back to article For first time in nearly 17 years, stable Linux kernel version has over 999 commits – but not everyone heard about it

A small SNAFU in Linux kernel land meant that a notification regarding the stable review cycle for the 5.16.3 release didn't reach everyone it should have. For the first time in the 31-year history of the Linux kernel, there were over 999 commits to a stable version, which caused a very minor problem. Greg Kroah-Hartman, lead …

  1. badflorist

    NTFS write tests?

    Has anyone tested the write speeds using 'ntfs3' yet? I use 'usbmount' on a kiosk style Jukebox with 'ntfs-3g', but haven't had access to a drive with NTFS to test the speeds. Years back, when copying backing up music to a friend's my external HDD, 'ntfs-3g' made it a "never again" moment.

    1. Tom Chiverton 1

      Re: NTFS write tests?

      I killed my first Windows machine at my first job using ntfs-3g :)

      1. b0llchit Silver badge
        Joke

        Re: NTFS write tests?

        So,..... successful operation. No more reason to use it any more then. Now you are encouraged to revert to (real) native filesystems.

    2. Throatwarbler Mangrove Silver badge
      Linux

      Re: NTFS write tests?

      I haven't tested the write latency, but the CPU load generated by large writes has gone way down with the kernel driver, which I infer means that traffic significant enough to cause CPU bottlenecks will perform much better.

      1. badflorist

        Re: NTFS write tests?

        This is great news, especially for home NAS users and in my Jukebox case, graphically intensive loads already happening (ProjectM seems to hit harder than MilkDrop).

    3. sabroni Silver badge
      Thumb Up

      Re: NTFS write tests?

      Quick, divert attention from the article about stupid linux devs not allocating enough space!

  2. Altrux

    Not quite 31 years

    The kernel has existed for (almost) 31 years, but the -stable series as we now know it has not, I believe! Of course, on the regular Linux -rc releases, it seems there are frequently far more than 999 patches.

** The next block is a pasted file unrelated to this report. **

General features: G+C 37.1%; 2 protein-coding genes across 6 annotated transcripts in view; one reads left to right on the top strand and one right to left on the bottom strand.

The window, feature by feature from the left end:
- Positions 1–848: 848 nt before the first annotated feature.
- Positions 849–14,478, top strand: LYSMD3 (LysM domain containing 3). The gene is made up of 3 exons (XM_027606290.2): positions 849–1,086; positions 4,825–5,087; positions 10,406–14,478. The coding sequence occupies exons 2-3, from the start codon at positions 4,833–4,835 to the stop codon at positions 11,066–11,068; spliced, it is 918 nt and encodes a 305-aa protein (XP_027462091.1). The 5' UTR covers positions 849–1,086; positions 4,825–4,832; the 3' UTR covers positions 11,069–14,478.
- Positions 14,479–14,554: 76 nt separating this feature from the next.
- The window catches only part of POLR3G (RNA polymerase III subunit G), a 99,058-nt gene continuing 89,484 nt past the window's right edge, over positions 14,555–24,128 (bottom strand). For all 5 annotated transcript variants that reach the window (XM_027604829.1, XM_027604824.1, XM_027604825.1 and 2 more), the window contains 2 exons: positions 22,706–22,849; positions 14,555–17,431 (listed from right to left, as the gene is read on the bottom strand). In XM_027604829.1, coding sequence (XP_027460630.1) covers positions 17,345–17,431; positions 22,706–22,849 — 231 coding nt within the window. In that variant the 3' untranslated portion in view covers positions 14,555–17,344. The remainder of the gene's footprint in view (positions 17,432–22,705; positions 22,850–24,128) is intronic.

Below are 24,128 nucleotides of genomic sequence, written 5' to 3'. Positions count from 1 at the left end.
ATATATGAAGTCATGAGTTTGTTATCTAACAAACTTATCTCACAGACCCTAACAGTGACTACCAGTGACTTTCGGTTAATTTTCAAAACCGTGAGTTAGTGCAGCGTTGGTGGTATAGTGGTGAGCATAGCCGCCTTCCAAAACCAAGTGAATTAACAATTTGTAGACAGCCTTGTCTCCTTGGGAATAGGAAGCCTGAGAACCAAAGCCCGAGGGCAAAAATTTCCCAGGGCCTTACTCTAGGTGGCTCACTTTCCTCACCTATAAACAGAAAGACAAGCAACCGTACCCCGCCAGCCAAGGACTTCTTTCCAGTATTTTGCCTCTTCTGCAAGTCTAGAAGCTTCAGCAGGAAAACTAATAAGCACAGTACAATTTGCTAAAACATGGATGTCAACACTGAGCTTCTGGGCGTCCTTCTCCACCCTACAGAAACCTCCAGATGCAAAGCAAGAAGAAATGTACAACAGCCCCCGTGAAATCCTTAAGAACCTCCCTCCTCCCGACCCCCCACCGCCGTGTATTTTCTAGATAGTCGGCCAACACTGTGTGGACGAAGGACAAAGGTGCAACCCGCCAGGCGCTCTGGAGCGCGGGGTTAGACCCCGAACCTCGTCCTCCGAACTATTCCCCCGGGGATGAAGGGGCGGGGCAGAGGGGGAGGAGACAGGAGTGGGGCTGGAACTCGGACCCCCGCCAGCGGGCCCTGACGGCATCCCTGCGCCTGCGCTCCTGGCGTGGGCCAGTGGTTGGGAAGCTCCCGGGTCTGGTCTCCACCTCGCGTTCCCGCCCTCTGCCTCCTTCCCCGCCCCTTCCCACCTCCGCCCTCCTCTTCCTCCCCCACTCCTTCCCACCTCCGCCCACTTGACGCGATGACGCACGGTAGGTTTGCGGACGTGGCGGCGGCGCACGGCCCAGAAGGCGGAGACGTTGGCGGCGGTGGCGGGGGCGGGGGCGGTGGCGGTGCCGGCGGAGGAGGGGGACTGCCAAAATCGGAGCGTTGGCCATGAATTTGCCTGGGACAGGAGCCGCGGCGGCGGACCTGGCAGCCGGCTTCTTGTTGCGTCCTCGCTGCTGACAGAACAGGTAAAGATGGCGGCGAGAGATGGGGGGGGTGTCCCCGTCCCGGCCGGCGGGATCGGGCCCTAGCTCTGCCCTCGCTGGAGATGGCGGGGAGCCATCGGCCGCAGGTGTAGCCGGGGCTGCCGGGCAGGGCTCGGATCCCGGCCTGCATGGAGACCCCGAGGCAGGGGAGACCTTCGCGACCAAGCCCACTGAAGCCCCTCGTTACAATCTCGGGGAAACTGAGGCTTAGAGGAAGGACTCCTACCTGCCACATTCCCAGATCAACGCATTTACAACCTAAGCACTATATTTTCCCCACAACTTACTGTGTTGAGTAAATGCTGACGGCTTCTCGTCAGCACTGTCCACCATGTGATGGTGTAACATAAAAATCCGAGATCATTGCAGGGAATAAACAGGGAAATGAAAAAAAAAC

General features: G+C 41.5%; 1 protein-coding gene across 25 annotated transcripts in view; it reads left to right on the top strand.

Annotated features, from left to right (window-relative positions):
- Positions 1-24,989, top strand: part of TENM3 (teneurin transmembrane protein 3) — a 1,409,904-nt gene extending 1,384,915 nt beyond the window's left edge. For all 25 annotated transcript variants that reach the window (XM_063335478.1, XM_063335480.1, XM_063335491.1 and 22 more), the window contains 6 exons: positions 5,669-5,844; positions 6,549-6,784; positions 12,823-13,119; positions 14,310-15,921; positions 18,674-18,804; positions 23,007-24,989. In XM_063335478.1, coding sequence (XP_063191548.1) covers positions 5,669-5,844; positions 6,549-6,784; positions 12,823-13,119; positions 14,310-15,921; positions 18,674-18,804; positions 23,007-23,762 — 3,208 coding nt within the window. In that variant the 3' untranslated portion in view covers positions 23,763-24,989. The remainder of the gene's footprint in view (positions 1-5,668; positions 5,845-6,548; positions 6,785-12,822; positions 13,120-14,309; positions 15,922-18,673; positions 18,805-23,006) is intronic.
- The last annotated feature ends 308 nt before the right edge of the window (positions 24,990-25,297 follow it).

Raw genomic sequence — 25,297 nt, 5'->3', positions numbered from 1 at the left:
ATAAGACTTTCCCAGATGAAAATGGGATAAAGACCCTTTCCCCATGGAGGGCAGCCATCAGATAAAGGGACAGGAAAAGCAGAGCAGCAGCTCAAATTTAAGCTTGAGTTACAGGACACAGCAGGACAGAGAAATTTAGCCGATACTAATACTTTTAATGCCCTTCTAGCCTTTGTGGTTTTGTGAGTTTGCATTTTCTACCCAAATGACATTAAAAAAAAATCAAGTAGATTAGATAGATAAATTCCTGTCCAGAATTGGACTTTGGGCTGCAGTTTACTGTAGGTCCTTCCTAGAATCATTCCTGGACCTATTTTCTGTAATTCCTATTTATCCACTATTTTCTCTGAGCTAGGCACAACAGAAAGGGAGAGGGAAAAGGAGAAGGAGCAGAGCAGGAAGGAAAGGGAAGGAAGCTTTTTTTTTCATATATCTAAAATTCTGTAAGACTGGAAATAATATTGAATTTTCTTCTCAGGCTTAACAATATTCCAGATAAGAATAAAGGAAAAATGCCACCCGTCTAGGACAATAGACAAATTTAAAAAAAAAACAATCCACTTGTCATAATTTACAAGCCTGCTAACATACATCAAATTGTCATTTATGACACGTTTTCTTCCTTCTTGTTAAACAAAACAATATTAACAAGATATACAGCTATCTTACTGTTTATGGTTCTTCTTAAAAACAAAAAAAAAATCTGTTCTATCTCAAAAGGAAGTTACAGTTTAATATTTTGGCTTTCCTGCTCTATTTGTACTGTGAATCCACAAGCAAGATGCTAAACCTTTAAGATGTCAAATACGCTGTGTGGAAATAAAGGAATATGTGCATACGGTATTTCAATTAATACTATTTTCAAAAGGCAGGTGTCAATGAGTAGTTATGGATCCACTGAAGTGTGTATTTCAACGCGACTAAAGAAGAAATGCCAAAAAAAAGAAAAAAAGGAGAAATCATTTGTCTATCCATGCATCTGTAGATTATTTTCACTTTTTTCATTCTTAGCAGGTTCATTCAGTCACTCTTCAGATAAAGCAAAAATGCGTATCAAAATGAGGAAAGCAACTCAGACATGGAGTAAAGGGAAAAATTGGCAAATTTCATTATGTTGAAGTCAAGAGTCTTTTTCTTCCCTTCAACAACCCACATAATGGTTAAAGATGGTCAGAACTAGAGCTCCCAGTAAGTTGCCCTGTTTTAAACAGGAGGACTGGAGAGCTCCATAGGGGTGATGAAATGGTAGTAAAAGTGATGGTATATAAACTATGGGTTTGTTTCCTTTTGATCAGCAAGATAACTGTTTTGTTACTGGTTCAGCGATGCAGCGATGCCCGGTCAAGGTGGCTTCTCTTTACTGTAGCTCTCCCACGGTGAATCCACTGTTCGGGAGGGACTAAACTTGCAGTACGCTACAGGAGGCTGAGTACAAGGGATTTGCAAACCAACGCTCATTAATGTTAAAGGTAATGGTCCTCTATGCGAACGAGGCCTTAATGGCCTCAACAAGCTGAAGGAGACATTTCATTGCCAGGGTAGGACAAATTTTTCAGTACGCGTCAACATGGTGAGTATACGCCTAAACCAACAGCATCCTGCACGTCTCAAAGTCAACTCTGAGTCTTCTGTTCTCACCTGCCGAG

But, turning to the broader question, is this huge patch bomb a good or a bad thing? Have the kernel maintainers become highly proactive and super-productive, to find and fix this many issues in a fairly new 'stable' kernel? Or is this an indication that we have a quality control issue?

    1. Liam Proven (Written by Reg staff) Bronze badge

      Re: Not quite 31 years

      [Article author here]

      As I said: it was *deliberate.* GKH did this intentionally, allowing more than the normal number of commits to see what happened. All that did is one of his scripts failed.

    2. Martyn Welch

      Re: Not quite 31 years

      The stable trees as they currently exist have been a feature for quite a while, Wikipedia suggests since 2005...

      There's a fine line to be trodden when considering updates to a "stable" kernel, or probably any other software to be honest. Too few updates and it becomes a security hole riddled liability. Too many and it's no longer something software written when an earlier point release was current can run on.

      The rules for what can be included in a stable kernel are well defined as it's the process for having changes considered:

      https://www.kernel.org/doc/html/latest/process/stable-kernel-rules.html

      My gut feeling is that part of the increase in patches being applied to the stable kernel is due to there being more focus on using the stable kernels now than there may have been in the past (which shows it's achieving its goals I suppose and more effort made available to work on them as a result) and there's probably an element of the seemingly never ending increase in kernel contributions resulting in more potential for both bugs and the generation of fixes.

  3. HildyJ Silver badge
    Holmes

    Murphy's Law Corollary

    Numbers that will never be exceeded will always be exceeded

    1. Jamie Jones Silver badge

      Re: Murphy's Law Corollary

      Ahhhh. Memories of 22 years ago, as we entered the year 19,100 !

    2. Roland6 Silver badge

      Re: Murphy's Law Corollary

      So does that mean the script will next fail when it needs to add cc: to msg.00000 or is that msg.2147483648 ?

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